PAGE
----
On Assignment in Afghanistan: Ginger Murphy
January 11, 2012
Ginger Murphy, ASLA, Associate Chief at the USDA Natural Resources Conservation Service, is currently on a one-year assignment to Afghanistan as Deputy Coordinator of Intergovernmental Provincial Affairs. She spoke with LAF about her work and the role of landscape in a country facing so many challenges.
Tell us about your work in Afghanistan.
I lead a team of fifty USDA field ag advisors working all over Afghanistan. Their work has a great impact on the sustainability and stability of the country as they assist in improving agriculture by teaching farmers techniques to improve production so they have more products for market, techniques to improve handling and storage of their products to have them when market prices are better or when they need them for consumption, and methods of organizing themselves so they can share information and benefit from pooled resources. Field ag advisors also mentor and foster local Directors of Agriculture in the Ministry of Agriculture, Irrigation, and Livestock. We are trying to show local government officials how to be part of a government institution that delivers services to its people and is part of a functioning central government.
What are the main issues facing Afghanistan today and what impact do they have on the Afghan landscape?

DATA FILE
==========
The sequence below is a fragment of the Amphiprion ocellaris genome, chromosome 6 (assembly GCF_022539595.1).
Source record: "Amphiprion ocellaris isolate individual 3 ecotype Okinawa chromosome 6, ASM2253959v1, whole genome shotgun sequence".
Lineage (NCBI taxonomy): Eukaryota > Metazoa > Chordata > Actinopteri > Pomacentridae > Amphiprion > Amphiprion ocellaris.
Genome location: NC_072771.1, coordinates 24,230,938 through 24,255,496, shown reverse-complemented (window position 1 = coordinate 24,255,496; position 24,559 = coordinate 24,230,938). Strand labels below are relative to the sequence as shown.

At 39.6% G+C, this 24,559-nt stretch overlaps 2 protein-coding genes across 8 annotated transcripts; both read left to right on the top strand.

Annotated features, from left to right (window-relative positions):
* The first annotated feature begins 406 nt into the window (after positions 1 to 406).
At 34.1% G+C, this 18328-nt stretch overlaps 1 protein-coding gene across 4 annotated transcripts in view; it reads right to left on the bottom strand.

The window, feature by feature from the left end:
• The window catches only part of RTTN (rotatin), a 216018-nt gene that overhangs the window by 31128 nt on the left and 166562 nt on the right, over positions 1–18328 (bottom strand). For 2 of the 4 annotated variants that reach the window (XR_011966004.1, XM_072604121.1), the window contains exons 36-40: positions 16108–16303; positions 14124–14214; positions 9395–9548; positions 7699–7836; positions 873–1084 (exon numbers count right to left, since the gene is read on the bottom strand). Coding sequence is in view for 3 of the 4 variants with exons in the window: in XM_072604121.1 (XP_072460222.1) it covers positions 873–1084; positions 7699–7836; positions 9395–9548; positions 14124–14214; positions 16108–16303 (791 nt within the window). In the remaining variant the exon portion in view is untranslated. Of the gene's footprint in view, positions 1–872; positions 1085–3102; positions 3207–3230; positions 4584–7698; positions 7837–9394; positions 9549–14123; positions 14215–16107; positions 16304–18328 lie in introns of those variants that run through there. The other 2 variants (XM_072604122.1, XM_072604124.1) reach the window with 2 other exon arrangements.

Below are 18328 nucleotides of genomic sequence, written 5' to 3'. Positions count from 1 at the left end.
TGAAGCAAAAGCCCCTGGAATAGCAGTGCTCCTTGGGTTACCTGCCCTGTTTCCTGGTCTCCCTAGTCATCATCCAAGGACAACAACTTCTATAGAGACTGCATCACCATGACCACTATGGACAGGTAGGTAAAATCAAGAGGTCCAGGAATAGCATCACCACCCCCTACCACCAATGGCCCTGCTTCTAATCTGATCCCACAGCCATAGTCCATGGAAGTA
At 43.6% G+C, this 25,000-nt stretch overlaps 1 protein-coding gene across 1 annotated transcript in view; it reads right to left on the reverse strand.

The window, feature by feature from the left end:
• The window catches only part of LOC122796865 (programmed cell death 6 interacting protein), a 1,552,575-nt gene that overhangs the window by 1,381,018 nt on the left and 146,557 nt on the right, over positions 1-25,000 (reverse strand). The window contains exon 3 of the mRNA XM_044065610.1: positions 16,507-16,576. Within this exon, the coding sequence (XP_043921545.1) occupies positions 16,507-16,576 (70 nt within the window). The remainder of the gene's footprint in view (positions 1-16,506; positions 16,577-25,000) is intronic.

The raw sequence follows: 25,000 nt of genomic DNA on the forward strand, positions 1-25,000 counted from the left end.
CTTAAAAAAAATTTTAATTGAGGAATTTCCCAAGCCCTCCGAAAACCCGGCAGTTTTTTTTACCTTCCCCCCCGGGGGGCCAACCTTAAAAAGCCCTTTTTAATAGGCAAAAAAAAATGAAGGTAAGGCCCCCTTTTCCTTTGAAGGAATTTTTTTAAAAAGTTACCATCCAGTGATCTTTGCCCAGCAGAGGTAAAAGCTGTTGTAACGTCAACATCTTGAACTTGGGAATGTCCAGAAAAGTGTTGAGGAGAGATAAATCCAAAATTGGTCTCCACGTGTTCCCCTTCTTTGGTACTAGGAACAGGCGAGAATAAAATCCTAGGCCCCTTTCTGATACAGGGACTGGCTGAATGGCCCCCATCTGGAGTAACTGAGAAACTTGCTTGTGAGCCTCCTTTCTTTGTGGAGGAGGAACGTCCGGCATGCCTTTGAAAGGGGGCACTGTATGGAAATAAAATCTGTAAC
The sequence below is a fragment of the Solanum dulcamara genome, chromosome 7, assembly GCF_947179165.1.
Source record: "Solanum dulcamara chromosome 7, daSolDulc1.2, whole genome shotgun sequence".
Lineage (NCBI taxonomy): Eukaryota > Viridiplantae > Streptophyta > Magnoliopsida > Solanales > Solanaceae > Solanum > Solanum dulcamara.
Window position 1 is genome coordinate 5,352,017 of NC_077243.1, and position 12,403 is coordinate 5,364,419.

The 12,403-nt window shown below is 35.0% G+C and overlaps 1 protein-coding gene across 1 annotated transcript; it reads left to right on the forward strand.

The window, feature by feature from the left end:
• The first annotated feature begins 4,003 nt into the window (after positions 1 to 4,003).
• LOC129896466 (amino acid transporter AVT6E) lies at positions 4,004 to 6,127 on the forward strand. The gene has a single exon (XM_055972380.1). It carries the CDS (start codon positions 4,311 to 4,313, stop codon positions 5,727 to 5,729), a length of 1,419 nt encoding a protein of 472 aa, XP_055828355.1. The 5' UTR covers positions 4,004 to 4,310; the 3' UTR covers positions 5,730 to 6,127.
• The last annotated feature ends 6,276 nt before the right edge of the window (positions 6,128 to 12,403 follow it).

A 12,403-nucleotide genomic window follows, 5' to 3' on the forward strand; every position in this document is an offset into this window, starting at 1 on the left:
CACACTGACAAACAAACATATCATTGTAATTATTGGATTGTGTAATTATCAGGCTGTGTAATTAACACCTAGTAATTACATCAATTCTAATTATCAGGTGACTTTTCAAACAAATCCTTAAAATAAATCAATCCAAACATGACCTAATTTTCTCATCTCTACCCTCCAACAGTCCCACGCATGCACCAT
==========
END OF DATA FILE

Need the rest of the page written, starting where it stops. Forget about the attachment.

There are many, many issues facing Afghanistan. If I had to name the top three, it would be Physical Security, Food Security, and Functioning Central Government Institutions. All are fundamental to a stable state.
The Afghanistan landscape shows scars of many years of war, conflict, and neglect. Afghanistan is an arid environment - very fragile. Without care and deliberate intervention, recovery of this landscape is bleak. Lack of physical security inhibits private and governmental organizations to freely invest in landscape improvement. Even improving and advancing food production areas does not occur readily or easily because security is always an issue. Though agriculture is critically important, production does not meet consumption.
Afghanistan is chronically food insecure. Most farmers are subsistence farmers, but even those who can produce enough food for market find much difficulty in finding markets. Simple infrastructure like roads, grading, and packaging facilities don’t exist to the extent to build a reliable, stable market. And last, the central government is so young, it is struggling to function as an institution able to push goods and services out to its people, so setting a vision to provide programs that focus on sustainable, productive, functioning landscapes is still a challenge.
Yet, there is progress in some areas. Reforestation projects in the northeastern forested areas of Afghanistan are underway, funded and lead by the Ministry of Agriculture, Irrigation, and Livestock. Melons are being exported to neighboring countries, demonstrating the first successes in marketing fresh produce at a premium price. And the Afghan Local Police and other Afghan Security Forces are taking responsibility for security in many parts of the country reclaiming their villages and districts.
What social, economic, and/or environmental opportunities exist that can be addressed with landscape solutions?